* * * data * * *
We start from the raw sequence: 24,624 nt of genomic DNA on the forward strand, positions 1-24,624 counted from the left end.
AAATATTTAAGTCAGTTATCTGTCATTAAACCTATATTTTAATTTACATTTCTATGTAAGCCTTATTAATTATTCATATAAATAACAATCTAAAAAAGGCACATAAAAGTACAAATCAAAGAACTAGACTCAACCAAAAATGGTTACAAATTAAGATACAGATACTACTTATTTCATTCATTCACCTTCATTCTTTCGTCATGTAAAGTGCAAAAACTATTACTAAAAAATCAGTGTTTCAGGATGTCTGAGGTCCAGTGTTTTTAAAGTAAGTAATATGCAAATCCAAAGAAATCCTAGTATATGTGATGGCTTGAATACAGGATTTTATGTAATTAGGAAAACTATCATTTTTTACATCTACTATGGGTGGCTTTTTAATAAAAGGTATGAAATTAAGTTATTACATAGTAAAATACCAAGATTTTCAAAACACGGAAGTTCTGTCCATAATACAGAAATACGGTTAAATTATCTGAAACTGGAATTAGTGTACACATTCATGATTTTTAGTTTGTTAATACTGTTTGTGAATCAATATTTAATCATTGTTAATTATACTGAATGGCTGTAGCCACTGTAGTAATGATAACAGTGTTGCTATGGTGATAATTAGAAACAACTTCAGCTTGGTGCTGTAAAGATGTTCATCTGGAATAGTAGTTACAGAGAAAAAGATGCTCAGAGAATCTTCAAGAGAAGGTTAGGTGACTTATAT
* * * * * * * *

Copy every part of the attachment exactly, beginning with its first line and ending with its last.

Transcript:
We start from the raw sequence: 24,624 nt of genomic DNA on the forward strand, positions 1-24,624 counted from the left end.
AAATATTTAAGTCAGTTATCTGTCATTAAACCTATATTTTAATTTACATTTCTATGTAAGCCTTATTAATTATTCATATAAATAACAATCTAAAAAAGGCACATAAAAGTACAAATCAAAGAACTAGACTCAACCAAAAATGGTTACAAATTAAGATACAGATACTACTTATTTCATTCATTCACCTTCATTCTTTCGTCATGTAAAGTGCAAAAACTATTACTAAAAAATCAGTGTTTCAGGATGTCTGAGGTCCAGTGTTTTTAAAGTAAGTAATATGCAAATCCAAAGAAATCCTAGTATATGTGATGGCTTGAATACAGGATTTTATGTAATTAGGAAAACTATCATTTTTTACATCTACTATGGGTGGCTTTTTAATAAAAGGTATGAAATTAAGTTATTACATAGTAAAATACCAAGATTTTCAAAACACGGAAGTTCTGTCCATAATACAGAAATACGGTTAAATTATCTGAAACTGGAATTAGTGTACACATTCATGATTTTTAGTTTGTTAATACTGTTTGTGAATCAATATTTAATCATTGTTAATTATACTGAATGGCTGTAGCCACTGTAGTAATGATAACAGTGTTGCTATGGTGATAATTAGAAACAACTTCAGCTTGGTGCTGTAAAGATGTTCATCTGGAATAGTAGTTACAGAGAAAAAGATGCTCAGAGAATCTTCAAGAGAAGGTTAGGTGACTTATAT